Muse's 'The 2nd Law': What the Critics Are Saying
It's been three years since British rock band Muse released their Grammy-award winning album, The Resistance.
Their latest album title, The 2nd Law, is inspired by the Second Law of Thermodynamics, which states that if no energy enters or exits the system during an exchange, the potential energy of state will always be less than that of its original state. In other words, the record’s name suggests the amount of musical energy to explode throughout the Brit trio’s new record.
The critics are mixed on the group's new release, with many praising their big, oversized sound, while some remain unimpressed.
Read below for a sampling of top reviews for The 2nd Law:
Billboard’s Zach Dionne is a fan: “The 2nd Law is blatantly frontloaded, but when that sin is committed entirely through songs Muse will be playing live for the rest of their careers-huge, gaudy pieces of orchestration -- it's hard to complain about something as piddling as a less-remarkable back end. Muse fans will have a hard time being disappointed by The 2nd Law, and rookies have a new perfect place to jump in.”
Melinda Newman from HitFix says, “Muse’s overwrought flamboyance has helped make it one of the most popular touring bands of the last several years. But what works well with 18,000 fervent followers with raised arms in an arena can just sound like too much excess in the confines of an album. With its operatic chants and message about vengeance, explosive first single (and Olympics theme) 'Survival' felt more like a parody than a true anthem. The band toned down the theatrics for second single, the synth-poppy “Madness” and was rewarded with a No. 1 tune on Billboard’s Alternative Songs chart.”
However, Newman points out, “The 2nd Lawwill likely have Muse fans salivating over the group’s continued bombastic musical salvos, while non-believers will have plenty more to hold against the band.”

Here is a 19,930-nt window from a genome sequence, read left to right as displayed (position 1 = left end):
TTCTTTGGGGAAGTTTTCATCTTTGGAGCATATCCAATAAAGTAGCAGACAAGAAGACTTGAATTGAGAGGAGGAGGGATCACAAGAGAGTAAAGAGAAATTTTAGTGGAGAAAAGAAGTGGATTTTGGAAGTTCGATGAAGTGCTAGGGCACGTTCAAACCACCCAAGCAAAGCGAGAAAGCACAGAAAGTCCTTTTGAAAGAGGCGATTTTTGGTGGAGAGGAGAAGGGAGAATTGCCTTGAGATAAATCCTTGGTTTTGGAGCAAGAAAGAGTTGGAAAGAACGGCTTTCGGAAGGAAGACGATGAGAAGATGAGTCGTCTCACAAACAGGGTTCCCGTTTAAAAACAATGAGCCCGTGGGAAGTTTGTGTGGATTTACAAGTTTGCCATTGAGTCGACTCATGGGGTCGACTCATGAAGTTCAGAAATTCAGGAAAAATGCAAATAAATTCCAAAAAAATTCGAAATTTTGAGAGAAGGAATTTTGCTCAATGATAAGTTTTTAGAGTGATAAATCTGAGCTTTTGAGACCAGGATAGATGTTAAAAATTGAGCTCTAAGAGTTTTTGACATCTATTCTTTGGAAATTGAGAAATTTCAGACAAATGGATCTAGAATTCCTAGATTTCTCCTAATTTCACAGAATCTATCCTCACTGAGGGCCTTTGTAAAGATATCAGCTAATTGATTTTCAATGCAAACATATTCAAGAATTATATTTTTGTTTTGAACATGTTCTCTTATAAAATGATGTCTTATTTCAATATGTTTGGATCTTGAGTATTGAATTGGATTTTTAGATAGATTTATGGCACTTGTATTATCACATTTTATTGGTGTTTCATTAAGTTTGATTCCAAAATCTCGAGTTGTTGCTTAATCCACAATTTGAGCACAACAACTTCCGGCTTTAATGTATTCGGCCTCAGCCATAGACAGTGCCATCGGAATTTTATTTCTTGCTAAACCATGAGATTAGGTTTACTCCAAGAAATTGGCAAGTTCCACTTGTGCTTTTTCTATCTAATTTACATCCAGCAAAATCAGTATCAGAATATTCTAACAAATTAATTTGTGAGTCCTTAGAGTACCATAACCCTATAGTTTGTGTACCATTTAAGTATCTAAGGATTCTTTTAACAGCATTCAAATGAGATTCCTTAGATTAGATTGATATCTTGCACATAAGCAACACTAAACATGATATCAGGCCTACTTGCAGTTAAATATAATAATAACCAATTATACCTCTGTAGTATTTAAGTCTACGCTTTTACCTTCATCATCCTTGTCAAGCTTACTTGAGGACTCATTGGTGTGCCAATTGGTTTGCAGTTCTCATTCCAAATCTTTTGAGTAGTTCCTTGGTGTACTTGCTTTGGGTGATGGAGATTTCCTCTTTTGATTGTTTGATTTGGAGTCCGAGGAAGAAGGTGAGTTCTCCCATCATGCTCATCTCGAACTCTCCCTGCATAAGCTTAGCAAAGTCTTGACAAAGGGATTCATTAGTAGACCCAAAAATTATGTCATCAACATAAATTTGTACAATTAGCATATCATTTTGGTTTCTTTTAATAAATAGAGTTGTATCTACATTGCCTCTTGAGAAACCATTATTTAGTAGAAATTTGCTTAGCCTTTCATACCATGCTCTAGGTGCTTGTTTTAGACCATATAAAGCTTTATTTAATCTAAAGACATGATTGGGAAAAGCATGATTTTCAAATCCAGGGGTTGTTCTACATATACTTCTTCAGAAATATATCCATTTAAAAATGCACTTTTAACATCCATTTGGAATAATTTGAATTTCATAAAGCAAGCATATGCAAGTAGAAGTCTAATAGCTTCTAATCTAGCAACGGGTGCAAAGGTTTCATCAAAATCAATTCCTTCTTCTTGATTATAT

Colin Stutz gives the album a 4 out of 5 Idolator rating and notes, “Most such lyrical shortcomings, however, are excused by the sweet funk on this album that would forgive far more inane thoughts and phrasings. Throughout hard and heavy riffs and a new, almost sexual, energy, the groove carries this album. Impressively, Muse has melded arrangements of horns and strings and Valkyrie warrior choirs with the deep, intense bass of dustup and Bellamy’s trademark roaring guitar solos without feeling forced. Rather, it comes off as a natural progression for a band that has always prided its experimentalism. Hardline fans may have trouble adjusting, and so curse current musical trends, but they will be wrong to do so. Rather, if this is a path Muse continues, it will be the band’s saving grace. Those in doubt need only look to science for proof.”
On the other hand, Kyle Anderson from Entertainment Weekly gives the album a C+ grade and criticizes that, “Otherwise, there are an awful lot of strings-and-timpani Queen-isms, including the opener, 'Supremacy,' which Bellamy sings like he's bellowing about the power of the music of the night. Law does make some concessions to the lighter-wavers in the upper deck who just wanna rock: See the bass-slapping 'Panic Station' and U2-worthy end-of-days anthem 'Big Freeze.' Leave the rock operas to other Olympians; like elite sprinters, Muse are best when they're surging straight ahead.”
Allison Stewart from The Washington Post agrees: “A dizzying mix of arena rock, dubstep, prog and a whole bunch of other things it mostly doesn’t need, The 2nd Law is a mess and a hoot. (The title refers to the second law of thermodynamics, but don’t worry if you’ve forgotten it; Muse has hired Creepy Generic Sci-Fi Lady to explain it to you, in detail, on 'Unsustainable.')”
Stewart follows up with, “There’s nowhere to go but up and The 2nd Law is engineered to dazzle and thrill. It offers everything from earnest power balladry ('Explorers') to dubstep ('Madness') to reheated Red Hot Chili Peppers ('Panic Station'). Every song is the musical equivalent of a clown car, with five or six ideas, genres or competing forms of instrumentation spilling out."
Los Angeles Times’ Mikael Wood thinks otherwise and concludes, “What distinguishes The 2nd Law from earlier Muse records is that Bellamy and his bandmates have finally made room in their super-sized sound for a sense of humor. This is a far funnier (and funkier) effort than 2009's The Resistance, which handled similar themes with a glum sobriety. Here 'Madness' rides a fat-bottomed R&B groove, and the slap-bass-enhanced 'Panic Station' feels like a homage to Robert Palmer’s mid-'80s soul-rock crew, the Power Station. ''This chaos, it defies imagination,' Bellamy sings in the latter. What better excuse for a party?”